A soda tax passed last fall by voters in Berkeley, California, has so far fallen flat. The law, the first such city ordinance in the country, took effect this past March and imposes a penny-per-ounce tax on distributors of sugar-sweetened beverages, such as soft drinks, energy drinks, and pre-sweetened teas.
Distributors pay 20 cents per 20-ounce bottle of Coke, for instance. Tax proponents expected the extra cost to result in higher prices for shoppers, which would discourage soda consumption.
To date, however, consumers have been largely spared from higher prices. On average, prices for beverages covered under the law rose by less than half of the tax amount. For Coke and Pepsi, only 22 percent of the tax was passed on to consumers.
“In light of the predictions of the proponents of the tax, as well as in light of the previous research, we expected to see the tax fully passed through to consumers,” says John Cawley, professor of policy analysis and management and of economics at Cornell University.
“In contrast, we find that less than half, and in some cases, only a quarter of it is. This is important because the point of the tax was to make sugar-sweetened beverages more expensive so consumers would buy, and drink, less of them.”
So-called “sin taxes” are designed to improve public health by discouraging people from purchasing unhealthy products. Smoking rates, for instance, have plummeted in the United States in recent decades partly due to federal, state, and local taxes that have driven up cigarette costs.
Officials in Berkeley hoped that the soda tax would raise prices and lead residents to avoid energy-dense sugar-sweetened beverages, considered a culprit for high rates of obesity and chronic disease.
“The reason for this surprising result could be related to the fact that it’s a city tax and therefore store owners have to be concerned about the ability of consumers to shop at stores outside of Berkeley,” Cawley says. “Concerns about cross-border shopping could contribute to a low pass-through of the tax.”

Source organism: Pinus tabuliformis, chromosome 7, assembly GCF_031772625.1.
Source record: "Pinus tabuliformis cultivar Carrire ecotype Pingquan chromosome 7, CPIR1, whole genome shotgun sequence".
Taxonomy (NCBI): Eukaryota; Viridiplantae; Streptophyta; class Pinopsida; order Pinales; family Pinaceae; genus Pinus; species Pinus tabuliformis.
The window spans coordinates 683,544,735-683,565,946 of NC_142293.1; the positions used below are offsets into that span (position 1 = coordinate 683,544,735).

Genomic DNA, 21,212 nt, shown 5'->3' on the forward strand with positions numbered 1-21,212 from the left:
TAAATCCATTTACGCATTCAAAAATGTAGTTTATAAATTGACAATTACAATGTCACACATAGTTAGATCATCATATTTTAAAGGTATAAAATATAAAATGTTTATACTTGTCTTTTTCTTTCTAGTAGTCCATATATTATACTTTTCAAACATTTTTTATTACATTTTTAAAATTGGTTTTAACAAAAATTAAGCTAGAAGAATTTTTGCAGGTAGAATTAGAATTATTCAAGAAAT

(Credit: Quinn Dombrowski/Flickr)
For the study, published as a National Bureau of Economic Research working paper, researchers visited nearly all Berkeley groceries, supermarkets, pharmacies, convenience stores, and gas stations and recorded prices for a wide variety of products.
They collected data from a comparable sample in nearby San Francisco, where a ballot initiative to impose a soda tax failed last fall. The researchers compared price changes for regular and diet drinks—which were not taxed—in both cities from before (Dec. 2014) and after (June 2015) the tax took effect.
Idea still has merit
Researchers say the study is the first to collect extensive store-level data on prices before and after a tax on regular and diet drinks and includes a neighboring control location to account for trends in prices over time.
Revenue collected from the tax—projected to be $1.2 million in the first year—goes into a Berkeley general fund, part of which has been earmarked for healthy living programs. While the tax doesn’t yet appear to be raising prices, the authors note that the idea still has merit.
“There is an economic rationale for taxes when consumption of the good imposes negative externalities, and obesity costs taxpayers billions each year in medical care costs in the US,” Cawley says.
“A sugar-sweetened beverage tax is a very narrow approach to internalizing the external costs of obesity, because there are many other food and drink items that are also energy dense and lack nutritional value. But to the extent such a tax helps internalize the external costs, there is an economic rationale for it.”
David Frisvold of the University of Iowa is a coauthor of the study.
This text is published here under a Creative Commons License.
Author: Ted Boscia-Cornell
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